Novelist Emma Donoghue had a young son in 2008 when she heard about the Fritzl case in Austria where a young woman was imprisoned in a basement cell for 24 years, and gave birth to several children in captivity.
Donoghue thought about the situation as both a mother and a writer. Eventually, she took the concept and turned it into the 2010 novel “Room,” an uncomfortably real story of a young mother and her 5-year-old son, held captive in an 11'-by-11' room.
“The notion of growing up in a locked room — it was the idea of a child emerging from that situation into our world like an alien, you know, and seeing everything fresh. That's what I took from it," Donoghue says. "And I think that idea would never have registered with me at all if I didn't have small children at the time. So really I would say I wrote 'Room' because I was a mother, and because I had found parenting, even though I completely chose to bring it into my life, I found it really hard.”
“Room” was a huge success. It was a finalist for the Man Booker Prize before it even came out, and became an instant bestseller. Now Donoghue has adapted her book into a movie starring Brie Larson and Jacob Tremblay, directed by Lenny Abrahamson.
The book is narrated by the 5-year-old boy who not only doesn't know he's a prisoner, but doesn't even know about the existence of the world beyond what he calls “Room.”
Donoghue spent a lot of time on the floor, listening to, playing with, and interacting with her son in order to accurately capture a young boy’s voice for the story.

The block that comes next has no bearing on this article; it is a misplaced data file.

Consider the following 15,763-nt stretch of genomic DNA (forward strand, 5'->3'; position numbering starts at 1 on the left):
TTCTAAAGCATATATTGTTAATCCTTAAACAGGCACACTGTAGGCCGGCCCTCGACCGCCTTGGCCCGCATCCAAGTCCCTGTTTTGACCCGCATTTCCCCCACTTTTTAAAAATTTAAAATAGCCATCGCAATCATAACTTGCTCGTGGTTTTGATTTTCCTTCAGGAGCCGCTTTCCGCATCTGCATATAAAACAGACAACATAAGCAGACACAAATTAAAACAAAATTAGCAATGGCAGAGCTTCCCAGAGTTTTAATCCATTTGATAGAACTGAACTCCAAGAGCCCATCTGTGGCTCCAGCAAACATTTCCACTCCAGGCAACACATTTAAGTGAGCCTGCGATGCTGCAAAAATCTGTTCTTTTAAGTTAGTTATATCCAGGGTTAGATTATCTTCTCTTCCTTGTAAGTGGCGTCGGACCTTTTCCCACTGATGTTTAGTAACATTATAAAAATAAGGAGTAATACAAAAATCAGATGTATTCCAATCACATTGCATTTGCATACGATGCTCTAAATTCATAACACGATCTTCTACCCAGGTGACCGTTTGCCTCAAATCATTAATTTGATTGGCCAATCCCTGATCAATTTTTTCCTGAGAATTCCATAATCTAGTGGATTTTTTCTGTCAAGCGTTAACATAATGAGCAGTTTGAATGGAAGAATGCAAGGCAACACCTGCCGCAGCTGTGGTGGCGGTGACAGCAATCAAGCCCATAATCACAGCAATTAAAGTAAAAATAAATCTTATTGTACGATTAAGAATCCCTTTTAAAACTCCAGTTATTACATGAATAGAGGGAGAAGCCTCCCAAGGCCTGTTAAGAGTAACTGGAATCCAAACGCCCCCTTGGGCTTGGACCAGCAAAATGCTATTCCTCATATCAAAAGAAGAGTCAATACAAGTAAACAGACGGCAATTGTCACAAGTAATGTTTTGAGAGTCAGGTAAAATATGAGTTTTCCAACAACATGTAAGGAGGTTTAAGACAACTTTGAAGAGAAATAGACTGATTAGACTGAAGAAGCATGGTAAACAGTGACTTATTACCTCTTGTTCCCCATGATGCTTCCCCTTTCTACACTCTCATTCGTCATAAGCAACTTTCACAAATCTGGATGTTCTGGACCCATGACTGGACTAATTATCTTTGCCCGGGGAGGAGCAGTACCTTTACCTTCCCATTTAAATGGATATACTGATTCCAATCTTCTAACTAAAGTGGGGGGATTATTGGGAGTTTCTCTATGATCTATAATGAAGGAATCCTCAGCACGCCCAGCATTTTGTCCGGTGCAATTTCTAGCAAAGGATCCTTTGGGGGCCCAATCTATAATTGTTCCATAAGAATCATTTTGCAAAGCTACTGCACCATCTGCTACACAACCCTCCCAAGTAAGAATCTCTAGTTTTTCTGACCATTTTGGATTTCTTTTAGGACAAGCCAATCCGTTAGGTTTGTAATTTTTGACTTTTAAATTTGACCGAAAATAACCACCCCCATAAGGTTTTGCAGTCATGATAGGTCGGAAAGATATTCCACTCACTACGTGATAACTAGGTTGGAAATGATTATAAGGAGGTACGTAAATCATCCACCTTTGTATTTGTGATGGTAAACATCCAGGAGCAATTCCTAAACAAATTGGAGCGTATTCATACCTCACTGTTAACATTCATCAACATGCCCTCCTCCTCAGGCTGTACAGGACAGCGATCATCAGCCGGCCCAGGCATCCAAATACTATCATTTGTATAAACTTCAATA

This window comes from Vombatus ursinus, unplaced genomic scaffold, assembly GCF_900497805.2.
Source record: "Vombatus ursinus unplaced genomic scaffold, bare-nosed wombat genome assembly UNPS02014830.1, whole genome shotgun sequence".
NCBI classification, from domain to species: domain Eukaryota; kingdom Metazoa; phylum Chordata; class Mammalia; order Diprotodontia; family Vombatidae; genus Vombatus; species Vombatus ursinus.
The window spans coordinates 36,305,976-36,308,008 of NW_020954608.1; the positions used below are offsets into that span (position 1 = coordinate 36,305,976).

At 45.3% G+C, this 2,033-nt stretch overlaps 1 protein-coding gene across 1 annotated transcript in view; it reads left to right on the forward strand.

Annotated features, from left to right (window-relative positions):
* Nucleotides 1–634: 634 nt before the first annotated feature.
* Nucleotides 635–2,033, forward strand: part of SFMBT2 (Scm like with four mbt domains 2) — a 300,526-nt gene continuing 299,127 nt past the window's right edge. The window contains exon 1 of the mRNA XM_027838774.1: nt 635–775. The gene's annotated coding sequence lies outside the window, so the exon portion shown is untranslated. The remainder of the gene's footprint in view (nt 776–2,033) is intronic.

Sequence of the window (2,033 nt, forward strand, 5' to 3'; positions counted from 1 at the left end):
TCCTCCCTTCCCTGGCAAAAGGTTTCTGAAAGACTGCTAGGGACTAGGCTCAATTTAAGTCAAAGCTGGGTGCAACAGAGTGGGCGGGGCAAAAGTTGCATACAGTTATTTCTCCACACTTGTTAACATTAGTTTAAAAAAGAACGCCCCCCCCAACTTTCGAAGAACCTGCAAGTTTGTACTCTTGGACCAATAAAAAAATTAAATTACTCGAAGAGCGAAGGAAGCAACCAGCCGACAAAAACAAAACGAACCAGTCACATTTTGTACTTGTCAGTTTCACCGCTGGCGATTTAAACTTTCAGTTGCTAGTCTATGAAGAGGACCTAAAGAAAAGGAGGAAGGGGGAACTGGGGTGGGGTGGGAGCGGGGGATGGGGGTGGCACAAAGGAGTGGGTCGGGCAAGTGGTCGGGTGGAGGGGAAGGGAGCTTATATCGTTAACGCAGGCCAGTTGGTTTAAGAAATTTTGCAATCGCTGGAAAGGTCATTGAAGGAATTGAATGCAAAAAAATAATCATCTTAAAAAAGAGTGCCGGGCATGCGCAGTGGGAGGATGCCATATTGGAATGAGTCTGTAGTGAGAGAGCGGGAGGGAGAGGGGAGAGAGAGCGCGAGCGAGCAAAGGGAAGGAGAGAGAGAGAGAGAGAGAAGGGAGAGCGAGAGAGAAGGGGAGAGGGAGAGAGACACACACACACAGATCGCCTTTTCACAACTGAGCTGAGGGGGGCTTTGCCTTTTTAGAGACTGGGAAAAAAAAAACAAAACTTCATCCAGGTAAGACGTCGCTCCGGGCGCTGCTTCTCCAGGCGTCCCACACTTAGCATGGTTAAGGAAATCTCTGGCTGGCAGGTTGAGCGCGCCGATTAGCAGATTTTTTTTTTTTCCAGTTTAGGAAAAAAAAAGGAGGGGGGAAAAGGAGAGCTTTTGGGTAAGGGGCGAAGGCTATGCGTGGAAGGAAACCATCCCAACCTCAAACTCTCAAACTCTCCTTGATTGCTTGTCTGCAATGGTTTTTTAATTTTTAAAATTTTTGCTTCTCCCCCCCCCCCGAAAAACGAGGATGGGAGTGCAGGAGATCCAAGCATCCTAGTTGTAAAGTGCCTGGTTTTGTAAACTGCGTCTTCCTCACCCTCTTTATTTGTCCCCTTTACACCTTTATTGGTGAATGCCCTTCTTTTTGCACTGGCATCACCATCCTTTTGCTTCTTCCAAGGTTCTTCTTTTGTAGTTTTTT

“If you told it from the mother's point of view, it could become such a banal telling of a woman in peril. So I felt that children have actually very original and strange minds, and children are not like us,” Donoghue says.
When Abrahamson approached her with the idea for a film, Donoghue was already ready with a screenplay in progress.
“I wrote the novel first with my eye on fiction purely, but then afterwards I thought, you know, this story could work on screen and it could work differently but equally well because cameras do a different kind of perspective from what first person grammar does. So I thought, 'I'll try my hand at it,'" she says.
Learning to write for the silver screen, however, was a challenge. Eventually Abrahamson gave her some advice.
“The most liberating thing Lenny said to me was ‘Write it like a wildlife documentary, like this mother and son are just going about their business and we are privileged to eavesdrop on it.’” Donoghue says. “I now realize that when you're writing a script, in order for total strangers to maybe hire you, you're trying to produce something very kind of shiny and neat. And when you're in the luxurious position of working with a director, he's already committed to making this film. You can be way looser about it.”
Abrahamson also approached the story as a parent.
“The producer of the film said, ‘People are talking about this book. You should take a look at it.’ And I did, and I was just hugely affected by it. My son at that time was 4,” Abrahamson said.
Both Donoghue and Abrahamson were struck by the way the story addressed how parents disassemble, soften, and even lie about the world to their children.
“We are the interpreters of the world, you know, and if you're trying to explain to a 2-year old what's going on, of course you lie,” Donoghue says.